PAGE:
Anchor Bay Entertainment
Cast: Brian Schultz, Tim Quill
Extras: Commentary Track, Deleted Scene, Alternate Title Sequence, Trailer
As someone who is much more interested in the work of directors and screenwriters, I rarely watch a movie based solely on the actors involved. But this is a movie that you must see because of the work of one actor. That actor’s name is Sam Raimi. Yes, ’Evil Dead’ auteur Sam Raimi chews the scenery like there’s no tomorrow as the insane cult leader in ’Thou Shalt Not Kill…Except’. The film was made by some of Raimi cohorts from Detroit and he decided to help out by giving one of the most unrestrained performances of all time.
The film opens in Vietnam, where Sergeant Jack Stryker is leading his unit against the VietCong. After he’s injured in an ambush, Stryker is sent home to the USA, where he finds civilian life hard to adjust to. Soon, his buddies come home from the war and they have a reunion. While walking through the woods, they discover that an evil cult is holdling a group of campers hostage and his kidnapped Stryker’s girl. The four Army buddies grab their weapons and soon a war erupts between the soldiers and the cult. To be honest, the first hour of the film is pretty boring, as we watch Stryker wander from one situation to the next, but once the fight with the cult starts, the film becomes a lot of fun. Sam Raimi goes for broke, wearing a fright wig, brandishing a sword, and spouting some very funny dialogue. (Also look for younger brother Ted Raimi as ’Chain Man’.) ’Thou Shalt Not Kill…Except’ deserves it’s cult status and Raimi’s performance alone makes this one worth seeing.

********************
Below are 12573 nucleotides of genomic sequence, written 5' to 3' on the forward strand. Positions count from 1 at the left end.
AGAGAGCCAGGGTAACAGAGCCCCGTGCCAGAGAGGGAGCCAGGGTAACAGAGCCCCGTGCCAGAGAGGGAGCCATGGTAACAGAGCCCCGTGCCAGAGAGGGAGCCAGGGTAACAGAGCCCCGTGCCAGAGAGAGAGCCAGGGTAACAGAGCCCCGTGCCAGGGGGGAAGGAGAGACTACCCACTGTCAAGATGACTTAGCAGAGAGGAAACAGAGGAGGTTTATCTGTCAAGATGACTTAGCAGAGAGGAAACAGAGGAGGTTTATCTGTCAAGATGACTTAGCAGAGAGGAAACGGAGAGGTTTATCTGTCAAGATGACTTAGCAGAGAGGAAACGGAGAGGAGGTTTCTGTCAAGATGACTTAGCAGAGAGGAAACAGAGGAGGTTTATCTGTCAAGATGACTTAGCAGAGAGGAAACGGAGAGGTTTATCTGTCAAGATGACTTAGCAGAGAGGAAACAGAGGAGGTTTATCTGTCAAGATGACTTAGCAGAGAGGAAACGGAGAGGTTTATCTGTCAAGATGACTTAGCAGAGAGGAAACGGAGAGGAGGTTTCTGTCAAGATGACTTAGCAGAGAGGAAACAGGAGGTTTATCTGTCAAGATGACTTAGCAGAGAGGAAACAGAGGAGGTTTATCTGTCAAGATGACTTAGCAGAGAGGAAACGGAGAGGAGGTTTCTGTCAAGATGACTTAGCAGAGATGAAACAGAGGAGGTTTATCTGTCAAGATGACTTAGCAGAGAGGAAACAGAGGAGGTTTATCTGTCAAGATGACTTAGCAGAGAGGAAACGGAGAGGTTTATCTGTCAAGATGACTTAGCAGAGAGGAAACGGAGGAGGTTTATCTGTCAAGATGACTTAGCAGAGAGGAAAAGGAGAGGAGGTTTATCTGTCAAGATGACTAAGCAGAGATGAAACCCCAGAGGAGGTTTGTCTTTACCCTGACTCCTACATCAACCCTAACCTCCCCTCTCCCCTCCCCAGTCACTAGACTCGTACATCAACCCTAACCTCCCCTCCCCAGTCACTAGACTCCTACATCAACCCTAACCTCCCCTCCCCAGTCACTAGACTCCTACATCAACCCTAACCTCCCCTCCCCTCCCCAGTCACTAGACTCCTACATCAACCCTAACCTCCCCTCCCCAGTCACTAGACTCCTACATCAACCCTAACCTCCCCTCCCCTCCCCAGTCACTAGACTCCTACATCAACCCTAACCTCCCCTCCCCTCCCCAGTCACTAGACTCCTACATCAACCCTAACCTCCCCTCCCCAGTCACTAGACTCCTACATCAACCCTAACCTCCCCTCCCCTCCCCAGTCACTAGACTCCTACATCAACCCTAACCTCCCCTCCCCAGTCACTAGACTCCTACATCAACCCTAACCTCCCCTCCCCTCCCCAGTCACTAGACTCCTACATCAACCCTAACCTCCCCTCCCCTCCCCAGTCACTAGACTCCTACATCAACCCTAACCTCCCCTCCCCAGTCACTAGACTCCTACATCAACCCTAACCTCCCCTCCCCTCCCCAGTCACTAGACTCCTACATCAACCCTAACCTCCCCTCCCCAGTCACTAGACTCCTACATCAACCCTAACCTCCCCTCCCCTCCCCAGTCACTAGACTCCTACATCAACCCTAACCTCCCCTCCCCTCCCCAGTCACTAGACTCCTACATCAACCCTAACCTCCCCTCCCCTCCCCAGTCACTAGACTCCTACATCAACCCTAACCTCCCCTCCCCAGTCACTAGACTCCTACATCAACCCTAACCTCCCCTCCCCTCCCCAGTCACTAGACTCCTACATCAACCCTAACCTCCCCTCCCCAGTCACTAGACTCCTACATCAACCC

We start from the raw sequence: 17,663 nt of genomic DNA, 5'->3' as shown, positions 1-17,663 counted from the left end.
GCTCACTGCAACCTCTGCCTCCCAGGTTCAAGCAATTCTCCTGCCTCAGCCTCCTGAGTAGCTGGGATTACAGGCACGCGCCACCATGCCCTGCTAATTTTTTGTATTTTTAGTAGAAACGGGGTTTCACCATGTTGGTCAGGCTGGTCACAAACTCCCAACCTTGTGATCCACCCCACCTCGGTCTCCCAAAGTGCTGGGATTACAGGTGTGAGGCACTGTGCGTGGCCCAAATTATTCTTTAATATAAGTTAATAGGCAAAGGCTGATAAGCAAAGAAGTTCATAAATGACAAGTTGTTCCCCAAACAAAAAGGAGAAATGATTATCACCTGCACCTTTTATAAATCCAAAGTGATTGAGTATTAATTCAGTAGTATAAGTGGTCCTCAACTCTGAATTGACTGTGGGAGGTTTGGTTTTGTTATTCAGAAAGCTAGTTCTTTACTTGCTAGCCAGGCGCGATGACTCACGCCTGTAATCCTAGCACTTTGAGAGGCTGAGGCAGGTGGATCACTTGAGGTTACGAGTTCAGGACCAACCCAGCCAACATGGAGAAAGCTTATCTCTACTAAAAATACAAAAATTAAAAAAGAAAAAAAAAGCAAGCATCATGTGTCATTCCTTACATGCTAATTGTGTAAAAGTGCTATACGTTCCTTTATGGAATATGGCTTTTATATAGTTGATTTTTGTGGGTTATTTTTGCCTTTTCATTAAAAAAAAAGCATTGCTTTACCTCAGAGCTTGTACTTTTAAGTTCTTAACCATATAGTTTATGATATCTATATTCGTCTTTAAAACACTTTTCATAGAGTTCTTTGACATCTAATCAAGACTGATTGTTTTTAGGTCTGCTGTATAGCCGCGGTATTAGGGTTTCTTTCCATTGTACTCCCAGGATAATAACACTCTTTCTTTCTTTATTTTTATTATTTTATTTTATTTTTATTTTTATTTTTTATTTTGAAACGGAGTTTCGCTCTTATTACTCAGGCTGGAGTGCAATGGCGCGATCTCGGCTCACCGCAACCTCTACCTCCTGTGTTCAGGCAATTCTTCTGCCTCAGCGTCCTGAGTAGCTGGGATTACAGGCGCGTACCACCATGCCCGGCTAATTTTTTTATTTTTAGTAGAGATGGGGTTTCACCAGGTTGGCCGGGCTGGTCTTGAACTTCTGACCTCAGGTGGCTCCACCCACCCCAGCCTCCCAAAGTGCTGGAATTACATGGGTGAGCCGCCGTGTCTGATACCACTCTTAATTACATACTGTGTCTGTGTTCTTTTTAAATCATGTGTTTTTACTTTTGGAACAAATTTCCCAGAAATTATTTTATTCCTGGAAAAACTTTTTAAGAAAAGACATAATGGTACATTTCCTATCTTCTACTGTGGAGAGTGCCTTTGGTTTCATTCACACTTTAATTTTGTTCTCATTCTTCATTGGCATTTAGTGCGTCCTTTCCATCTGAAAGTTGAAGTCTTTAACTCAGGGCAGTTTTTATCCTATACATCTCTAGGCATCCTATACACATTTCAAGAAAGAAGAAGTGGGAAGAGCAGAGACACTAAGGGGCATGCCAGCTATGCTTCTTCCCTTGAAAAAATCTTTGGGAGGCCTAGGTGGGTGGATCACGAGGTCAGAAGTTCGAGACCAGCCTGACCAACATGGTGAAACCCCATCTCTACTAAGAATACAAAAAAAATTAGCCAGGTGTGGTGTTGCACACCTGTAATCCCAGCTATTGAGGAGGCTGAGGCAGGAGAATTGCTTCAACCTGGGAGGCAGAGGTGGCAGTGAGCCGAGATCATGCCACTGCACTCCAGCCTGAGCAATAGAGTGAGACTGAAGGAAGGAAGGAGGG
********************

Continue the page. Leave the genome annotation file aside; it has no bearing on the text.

The ’Thou Shalt Not Kill…Except’ DVD features an audio commentary with director/co-writer Josh Becker and supervising sound editor (and all around helper) Bruce Campbell. As with any commentary featuring Campbell this one is good-spirited and very entertaining. Campbell and Becker share every detail concerning the making of the film and aren’t afraid to point out any flaws or funny items. (Bruce Campbell should do the commentary for every movie!) We are also treated to a forty-two second deleted scene which offers some ’Raimi-esque’ slapstick humor, and an alternate title sequence, which shows the film’s original monniker ’Sergeant Stryker’s War’. (The name was changed by Irvin Shapiro, the same man who came up with the name ’Evil Dead’.) There is also the theatrical trailer for the film, which is letterboxed at 1.66:1.
’Thou Shalt Not Kill…Except’ is offered in a widescreen presentation and is letterboxed at 1.66:1. The video image is very clear, especially considering the budget of the project. The picture shows few defects from the source print and only features a minute amount of grain. The image does suffer from excesses of light and darkness, but not to the point that the image is degraded. There are no obvious problems from compression or artifacting. The audio on the DVD is Dolby Digital Mono, which is limited, but adequate. The dialogue on the DVD is very clear and always audible, with no intrusion from sound effects or other noise. This is a very nice transfer, giving the age and financial history of the film.